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Registered Nurse Training Guide

Becoming a registered nurse can be very rewarding for anyone who is looking for a stable career in healthcare today. RNs play an integral role in health care by helping to improve the quality of life for patients; be it a child or an adult.

In addition, it is one of the most needed careers today with more and more vacancies opening up across the country.

The U.S. Bureau of Labor Statistics (BLS)has also backed this up, claiming that employment opportunities for RNs will increase by 22% by 2018. Regardless of the economic prospects, it’s very understandable why anyone would want to train for the profession. Registered Nurses can perform a number of activities from providing moral support to caring for an individual’s health. It can be a very demanding and yet rewarding career.

I hope you have read my article – Main RN Guide – covering how to become a registered nurse, job description and an outline of the career. You can also check the RN Salary page. Now I want to cover how to train to become a registered nurse (in the U.S.).

There are three main programs:

  1. Diploma in Nursing
  2. Bachelor of Science in Nursing (BSN)
  3. Associate Degree in Nursing (ADN)

RN Entry Requirement

The journey to become a RN may not be the same for everyone; however, despite which path you take it will have to start with a high school diploma or its equivalent. Most universities are more welcoming to students who have displayed good academic standing in the past and hold a GPA of at least 2.0.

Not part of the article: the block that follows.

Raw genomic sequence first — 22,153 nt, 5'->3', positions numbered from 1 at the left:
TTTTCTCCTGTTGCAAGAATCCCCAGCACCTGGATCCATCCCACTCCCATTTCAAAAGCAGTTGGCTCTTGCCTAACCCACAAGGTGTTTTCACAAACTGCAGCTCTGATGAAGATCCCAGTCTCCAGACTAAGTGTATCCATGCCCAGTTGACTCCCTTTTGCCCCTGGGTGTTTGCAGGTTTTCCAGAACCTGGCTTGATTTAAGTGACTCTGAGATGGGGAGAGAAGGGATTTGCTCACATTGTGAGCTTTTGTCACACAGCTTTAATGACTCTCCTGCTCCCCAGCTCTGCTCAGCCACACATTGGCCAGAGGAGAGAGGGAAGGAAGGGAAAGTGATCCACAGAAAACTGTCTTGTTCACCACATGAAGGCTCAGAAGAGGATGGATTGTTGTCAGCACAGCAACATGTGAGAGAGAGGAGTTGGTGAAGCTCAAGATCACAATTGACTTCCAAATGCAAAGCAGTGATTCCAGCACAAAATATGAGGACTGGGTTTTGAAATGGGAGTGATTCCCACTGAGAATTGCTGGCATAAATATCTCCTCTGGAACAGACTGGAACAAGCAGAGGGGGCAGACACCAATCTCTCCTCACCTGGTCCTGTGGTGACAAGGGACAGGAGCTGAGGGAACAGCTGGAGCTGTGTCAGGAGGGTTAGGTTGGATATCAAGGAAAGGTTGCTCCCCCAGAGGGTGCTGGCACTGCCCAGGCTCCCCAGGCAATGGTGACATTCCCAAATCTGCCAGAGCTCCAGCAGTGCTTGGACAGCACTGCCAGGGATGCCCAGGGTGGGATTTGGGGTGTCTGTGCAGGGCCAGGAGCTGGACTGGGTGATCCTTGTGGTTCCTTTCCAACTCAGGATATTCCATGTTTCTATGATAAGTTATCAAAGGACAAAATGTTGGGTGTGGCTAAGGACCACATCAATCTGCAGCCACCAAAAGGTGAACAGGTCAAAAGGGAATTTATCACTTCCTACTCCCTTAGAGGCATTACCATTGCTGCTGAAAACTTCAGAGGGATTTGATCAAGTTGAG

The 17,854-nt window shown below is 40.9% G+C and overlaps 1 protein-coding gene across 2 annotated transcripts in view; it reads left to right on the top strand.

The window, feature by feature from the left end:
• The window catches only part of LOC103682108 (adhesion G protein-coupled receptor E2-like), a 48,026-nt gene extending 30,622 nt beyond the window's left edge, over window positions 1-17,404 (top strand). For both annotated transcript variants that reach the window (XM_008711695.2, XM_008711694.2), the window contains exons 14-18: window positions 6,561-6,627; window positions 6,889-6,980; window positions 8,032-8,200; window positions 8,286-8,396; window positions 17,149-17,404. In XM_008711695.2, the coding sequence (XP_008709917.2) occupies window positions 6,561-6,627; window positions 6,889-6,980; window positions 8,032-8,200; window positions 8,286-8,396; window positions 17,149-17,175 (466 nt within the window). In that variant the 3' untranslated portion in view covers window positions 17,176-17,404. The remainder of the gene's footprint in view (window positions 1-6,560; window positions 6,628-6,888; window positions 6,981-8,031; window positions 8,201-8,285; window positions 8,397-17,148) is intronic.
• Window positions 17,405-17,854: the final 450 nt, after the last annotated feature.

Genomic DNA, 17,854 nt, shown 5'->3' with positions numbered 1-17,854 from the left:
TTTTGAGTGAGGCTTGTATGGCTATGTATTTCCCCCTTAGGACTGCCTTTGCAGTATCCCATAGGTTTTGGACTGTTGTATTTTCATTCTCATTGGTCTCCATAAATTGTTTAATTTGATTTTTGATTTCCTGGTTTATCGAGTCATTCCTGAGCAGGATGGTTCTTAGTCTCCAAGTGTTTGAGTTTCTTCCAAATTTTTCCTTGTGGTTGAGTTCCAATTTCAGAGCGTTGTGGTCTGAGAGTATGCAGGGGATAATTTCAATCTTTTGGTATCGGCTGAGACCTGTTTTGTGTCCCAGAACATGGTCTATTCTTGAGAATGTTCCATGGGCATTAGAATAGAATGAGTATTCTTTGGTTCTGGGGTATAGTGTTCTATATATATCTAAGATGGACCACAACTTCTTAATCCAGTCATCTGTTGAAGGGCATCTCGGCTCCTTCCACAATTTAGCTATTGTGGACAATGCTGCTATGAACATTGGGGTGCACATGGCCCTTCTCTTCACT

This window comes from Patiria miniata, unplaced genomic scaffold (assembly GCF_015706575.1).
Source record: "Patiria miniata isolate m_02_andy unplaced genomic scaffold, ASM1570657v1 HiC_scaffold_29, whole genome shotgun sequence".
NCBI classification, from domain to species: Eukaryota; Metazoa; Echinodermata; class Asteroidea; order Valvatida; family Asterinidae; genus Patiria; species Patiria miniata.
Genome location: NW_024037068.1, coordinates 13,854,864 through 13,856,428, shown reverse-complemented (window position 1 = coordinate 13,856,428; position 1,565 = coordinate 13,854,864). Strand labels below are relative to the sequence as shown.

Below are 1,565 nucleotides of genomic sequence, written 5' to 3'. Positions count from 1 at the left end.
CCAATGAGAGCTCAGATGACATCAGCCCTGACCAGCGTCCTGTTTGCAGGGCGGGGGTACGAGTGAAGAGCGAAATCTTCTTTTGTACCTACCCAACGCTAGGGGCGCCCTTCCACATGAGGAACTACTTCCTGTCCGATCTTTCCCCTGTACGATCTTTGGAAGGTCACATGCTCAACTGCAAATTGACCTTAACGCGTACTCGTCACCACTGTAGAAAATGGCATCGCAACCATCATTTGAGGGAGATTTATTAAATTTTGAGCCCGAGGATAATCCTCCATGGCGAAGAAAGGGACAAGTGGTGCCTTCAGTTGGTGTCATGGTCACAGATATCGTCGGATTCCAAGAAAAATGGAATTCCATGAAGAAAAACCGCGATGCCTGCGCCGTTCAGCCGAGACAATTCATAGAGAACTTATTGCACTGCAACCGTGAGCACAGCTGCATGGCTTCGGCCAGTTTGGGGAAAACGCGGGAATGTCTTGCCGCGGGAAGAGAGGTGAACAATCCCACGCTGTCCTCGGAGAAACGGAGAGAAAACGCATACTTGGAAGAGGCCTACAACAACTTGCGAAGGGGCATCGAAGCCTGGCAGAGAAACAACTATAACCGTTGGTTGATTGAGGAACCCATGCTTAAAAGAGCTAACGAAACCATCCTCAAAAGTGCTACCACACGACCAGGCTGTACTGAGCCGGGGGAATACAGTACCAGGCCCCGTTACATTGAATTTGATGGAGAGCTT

Applicants are required to have a basic understanding of mathematics, biology, chemistry and other science related subjects.  Students should display signs of being able to:

  • Comprehend and read English well
  • Communicate efficiently and clearly by speaking, writing, and using a computer
  • Manipulate numbers for correct; subtraction, addition, multiplication, division, etc.

Based on information gathered by the American Association of Colleges of Nursing (AACN) more than 30,000 eligible applicants have been denied entry into nursing programs in US since 2002.

Completing a few perquisite credits at the school you wish to attend may increase your chance of acceptance to the program.

Direct entry into a Bachelor of Science program can take up to three years, especially at colleges with a long waiting list – however, with the Institute of Medicine asking that 80% of nurses possess a BSN, it is the best option to consider.

Even before this, most employers have leaned towards individuals with a BSN in nursing, as seen in their job vacancy ads. Nonetheless an associate degree or a diploma can also help you to become a Registered Nurse.

Other requirements include a criminal free record and the ability to demonstrate that you have the values necessary to be a nurse. Most institutions will carry out a fairly detailed background check to find out if students have been involved in unethical or criminal activities.

registered nurse trainig guide

Diploma in Nursing

Medical facilities and hospitals are now offering nursing diploma programs (rather than traditional educational institutions). The upside to attending these training programs is that it gives individuals a lot of hands-on training which may come in handy.